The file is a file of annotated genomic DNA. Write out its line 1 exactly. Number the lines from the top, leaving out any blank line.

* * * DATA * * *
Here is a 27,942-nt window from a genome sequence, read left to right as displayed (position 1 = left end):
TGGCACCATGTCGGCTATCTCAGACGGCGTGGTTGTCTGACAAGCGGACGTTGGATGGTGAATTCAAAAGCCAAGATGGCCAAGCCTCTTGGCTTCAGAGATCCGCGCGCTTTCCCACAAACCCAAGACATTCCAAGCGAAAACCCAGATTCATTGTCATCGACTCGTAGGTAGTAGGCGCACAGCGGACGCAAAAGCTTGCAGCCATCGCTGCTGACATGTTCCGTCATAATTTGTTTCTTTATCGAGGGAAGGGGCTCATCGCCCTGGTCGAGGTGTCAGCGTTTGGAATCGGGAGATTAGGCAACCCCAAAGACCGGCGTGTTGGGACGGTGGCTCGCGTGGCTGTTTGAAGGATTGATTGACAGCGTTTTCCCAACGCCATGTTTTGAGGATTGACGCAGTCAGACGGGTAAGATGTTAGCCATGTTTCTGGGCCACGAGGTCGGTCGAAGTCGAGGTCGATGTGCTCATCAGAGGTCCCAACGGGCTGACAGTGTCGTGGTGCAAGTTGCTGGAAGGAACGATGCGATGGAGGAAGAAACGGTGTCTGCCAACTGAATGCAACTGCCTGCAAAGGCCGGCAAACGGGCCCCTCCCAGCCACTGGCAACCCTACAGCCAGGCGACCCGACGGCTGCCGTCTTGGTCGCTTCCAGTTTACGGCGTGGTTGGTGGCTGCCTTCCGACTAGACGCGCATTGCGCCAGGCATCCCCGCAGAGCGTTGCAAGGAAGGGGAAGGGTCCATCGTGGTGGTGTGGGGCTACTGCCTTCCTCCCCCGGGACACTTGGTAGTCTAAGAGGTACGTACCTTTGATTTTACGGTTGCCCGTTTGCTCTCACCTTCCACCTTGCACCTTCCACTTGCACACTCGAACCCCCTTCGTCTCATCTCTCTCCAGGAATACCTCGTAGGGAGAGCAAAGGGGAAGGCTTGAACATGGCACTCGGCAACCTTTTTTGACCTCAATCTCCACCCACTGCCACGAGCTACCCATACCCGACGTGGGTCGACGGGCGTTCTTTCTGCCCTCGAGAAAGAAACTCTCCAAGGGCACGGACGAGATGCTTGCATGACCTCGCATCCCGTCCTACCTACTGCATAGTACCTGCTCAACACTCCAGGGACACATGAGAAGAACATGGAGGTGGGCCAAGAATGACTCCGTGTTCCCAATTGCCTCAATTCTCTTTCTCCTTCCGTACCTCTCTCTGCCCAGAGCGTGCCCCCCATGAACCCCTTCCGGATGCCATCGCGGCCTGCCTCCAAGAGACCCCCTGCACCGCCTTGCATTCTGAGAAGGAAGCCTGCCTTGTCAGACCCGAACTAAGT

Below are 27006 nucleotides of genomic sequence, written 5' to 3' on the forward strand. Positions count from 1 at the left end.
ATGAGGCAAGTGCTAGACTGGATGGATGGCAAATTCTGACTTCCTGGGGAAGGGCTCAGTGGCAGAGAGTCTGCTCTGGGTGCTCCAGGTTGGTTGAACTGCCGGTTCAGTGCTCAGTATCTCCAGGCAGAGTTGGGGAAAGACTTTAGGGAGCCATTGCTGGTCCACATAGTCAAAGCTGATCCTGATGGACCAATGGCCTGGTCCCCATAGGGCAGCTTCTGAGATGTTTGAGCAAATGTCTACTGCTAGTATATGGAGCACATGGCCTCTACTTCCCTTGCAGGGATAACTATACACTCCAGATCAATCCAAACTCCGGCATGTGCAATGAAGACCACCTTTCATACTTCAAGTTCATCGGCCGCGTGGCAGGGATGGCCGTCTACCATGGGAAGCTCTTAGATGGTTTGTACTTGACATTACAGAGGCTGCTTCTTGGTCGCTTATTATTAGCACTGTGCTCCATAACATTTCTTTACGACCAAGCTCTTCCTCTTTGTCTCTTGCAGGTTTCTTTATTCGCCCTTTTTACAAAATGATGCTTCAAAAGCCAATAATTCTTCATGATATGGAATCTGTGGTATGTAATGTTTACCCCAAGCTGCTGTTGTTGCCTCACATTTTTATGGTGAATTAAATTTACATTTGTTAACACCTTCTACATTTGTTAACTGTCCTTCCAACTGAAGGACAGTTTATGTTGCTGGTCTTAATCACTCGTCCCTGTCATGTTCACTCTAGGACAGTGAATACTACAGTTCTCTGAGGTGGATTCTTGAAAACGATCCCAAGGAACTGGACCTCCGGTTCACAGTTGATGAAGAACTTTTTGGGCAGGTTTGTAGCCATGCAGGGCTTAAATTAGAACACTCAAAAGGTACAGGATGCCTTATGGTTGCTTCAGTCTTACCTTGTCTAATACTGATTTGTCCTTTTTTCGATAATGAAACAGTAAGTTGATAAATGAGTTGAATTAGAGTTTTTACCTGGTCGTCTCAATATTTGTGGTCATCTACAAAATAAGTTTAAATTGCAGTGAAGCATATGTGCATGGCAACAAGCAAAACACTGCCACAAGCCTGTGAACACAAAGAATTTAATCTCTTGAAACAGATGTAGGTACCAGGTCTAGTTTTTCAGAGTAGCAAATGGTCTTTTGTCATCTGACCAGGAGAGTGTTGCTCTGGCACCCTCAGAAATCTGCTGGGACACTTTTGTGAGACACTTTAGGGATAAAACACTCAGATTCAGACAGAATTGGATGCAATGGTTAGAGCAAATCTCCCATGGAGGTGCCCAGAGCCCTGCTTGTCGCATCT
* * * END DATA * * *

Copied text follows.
Here is a 27,942-nt window from a genome sequence, read left to right as displayed (position 1 = left end):